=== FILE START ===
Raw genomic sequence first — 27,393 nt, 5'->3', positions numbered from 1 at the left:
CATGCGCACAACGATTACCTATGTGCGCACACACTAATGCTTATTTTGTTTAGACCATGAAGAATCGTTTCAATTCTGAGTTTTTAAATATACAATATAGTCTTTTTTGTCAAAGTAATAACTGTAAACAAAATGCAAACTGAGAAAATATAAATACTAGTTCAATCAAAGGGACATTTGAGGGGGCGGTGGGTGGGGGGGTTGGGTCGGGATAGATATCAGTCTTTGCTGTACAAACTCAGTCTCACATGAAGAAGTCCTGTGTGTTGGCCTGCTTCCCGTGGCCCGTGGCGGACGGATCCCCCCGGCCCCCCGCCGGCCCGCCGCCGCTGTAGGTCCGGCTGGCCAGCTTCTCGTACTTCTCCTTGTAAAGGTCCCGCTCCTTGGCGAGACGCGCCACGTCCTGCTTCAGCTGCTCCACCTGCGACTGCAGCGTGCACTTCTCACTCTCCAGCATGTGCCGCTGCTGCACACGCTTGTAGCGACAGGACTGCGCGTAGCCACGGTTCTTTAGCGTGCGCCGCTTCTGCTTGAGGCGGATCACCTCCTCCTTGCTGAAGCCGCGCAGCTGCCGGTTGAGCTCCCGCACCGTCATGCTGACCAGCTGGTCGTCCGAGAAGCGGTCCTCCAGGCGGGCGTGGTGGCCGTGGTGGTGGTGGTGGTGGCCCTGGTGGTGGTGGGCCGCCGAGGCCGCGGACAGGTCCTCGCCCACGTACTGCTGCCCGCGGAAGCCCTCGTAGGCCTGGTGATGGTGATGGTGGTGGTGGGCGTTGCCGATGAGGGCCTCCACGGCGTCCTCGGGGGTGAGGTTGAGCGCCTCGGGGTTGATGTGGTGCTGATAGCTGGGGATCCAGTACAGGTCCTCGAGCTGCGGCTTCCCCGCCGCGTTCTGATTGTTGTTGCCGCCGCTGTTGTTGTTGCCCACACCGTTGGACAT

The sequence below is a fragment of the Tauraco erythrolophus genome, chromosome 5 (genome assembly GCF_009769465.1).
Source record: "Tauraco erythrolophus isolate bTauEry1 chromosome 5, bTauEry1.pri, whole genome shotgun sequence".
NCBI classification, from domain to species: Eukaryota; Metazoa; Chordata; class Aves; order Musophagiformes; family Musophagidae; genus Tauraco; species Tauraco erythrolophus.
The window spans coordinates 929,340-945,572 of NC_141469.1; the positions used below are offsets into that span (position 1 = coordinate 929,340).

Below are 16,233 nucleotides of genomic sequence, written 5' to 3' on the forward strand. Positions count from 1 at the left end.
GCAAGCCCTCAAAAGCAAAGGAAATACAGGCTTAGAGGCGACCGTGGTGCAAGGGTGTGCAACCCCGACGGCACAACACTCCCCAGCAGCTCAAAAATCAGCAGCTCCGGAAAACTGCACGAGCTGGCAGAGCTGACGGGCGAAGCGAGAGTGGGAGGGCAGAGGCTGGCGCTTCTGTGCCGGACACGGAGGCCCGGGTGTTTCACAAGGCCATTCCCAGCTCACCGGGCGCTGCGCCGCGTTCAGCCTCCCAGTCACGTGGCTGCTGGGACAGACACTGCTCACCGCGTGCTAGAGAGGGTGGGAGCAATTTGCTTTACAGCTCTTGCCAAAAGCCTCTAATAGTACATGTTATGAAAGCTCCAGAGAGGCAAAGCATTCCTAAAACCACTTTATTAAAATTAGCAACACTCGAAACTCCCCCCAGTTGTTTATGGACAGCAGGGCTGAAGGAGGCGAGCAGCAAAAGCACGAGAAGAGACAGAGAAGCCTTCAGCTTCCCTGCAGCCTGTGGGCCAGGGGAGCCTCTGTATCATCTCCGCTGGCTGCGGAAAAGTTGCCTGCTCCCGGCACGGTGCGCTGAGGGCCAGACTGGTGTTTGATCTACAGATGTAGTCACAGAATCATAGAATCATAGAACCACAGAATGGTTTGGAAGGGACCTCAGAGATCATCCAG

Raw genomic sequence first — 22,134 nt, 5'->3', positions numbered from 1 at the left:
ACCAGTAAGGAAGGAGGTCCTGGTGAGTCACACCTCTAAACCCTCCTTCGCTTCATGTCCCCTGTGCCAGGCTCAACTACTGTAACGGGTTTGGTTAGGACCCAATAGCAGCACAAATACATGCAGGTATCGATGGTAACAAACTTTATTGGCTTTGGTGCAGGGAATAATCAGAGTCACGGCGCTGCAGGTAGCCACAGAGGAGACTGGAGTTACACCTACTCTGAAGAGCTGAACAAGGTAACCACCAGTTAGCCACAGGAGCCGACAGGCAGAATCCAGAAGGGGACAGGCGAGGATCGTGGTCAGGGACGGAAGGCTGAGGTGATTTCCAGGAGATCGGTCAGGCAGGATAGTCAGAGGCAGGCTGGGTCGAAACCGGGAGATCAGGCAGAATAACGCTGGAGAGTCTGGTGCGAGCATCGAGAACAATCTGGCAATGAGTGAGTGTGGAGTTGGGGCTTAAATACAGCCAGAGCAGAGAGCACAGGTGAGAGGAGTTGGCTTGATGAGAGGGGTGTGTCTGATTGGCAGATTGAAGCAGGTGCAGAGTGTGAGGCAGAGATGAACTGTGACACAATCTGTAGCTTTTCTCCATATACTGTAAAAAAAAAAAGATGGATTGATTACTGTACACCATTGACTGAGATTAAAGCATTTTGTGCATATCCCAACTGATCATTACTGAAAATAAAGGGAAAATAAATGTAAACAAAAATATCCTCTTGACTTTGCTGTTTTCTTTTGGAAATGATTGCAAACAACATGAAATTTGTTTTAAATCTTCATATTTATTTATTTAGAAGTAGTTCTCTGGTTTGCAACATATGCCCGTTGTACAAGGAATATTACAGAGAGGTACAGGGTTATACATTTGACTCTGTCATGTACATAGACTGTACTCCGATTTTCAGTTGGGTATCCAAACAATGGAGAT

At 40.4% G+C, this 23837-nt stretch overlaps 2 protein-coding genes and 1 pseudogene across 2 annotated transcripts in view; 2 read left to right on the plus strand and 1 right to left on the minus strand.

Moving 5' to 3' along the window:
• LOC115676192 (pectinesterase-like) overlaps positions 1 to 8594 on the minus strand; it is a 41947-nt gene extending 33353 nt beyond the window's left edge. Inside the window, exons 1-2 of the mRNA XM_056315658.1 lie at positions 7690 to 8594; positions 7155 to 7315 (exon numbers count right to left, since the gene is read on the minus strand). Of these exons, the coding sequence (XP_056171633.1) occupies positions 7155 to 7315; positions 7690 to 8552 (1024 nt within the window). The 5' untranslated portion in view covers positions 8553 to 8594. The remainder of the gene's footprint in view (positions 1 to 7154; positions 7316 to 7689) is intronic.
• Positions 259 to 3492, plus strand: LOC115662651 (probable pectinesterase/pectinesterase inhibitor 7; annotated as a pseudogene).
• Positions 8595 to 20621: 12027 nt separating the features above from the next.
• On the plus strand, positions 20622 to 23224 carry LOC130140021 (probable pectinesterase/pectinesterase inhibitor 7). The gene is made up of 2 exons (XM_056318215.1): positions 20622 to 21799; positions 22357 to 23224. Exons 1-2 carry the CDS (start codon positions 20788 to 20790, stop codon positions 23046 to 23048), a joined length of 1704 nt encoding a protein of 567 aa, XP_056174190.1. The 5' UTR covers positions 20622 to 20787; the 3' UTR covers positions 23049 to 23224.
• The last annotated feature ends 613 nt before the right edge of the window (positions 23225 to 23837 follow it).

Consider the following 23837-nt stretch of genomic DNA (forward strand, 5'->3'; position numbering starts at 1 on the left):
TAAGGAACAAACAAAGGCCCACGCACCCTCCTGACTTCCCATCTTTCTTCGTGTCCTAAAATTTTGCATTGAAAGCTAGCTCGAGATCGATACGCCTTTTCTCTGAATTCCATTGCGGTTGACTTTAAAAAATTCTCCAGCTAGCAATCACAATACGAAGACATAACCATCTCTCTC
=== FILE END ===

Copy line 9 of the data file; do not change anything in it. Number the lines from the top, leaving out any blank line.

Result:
Raw genomic sequence first — 22,134 nt, 5'->3', positions numbered from 1 at the left: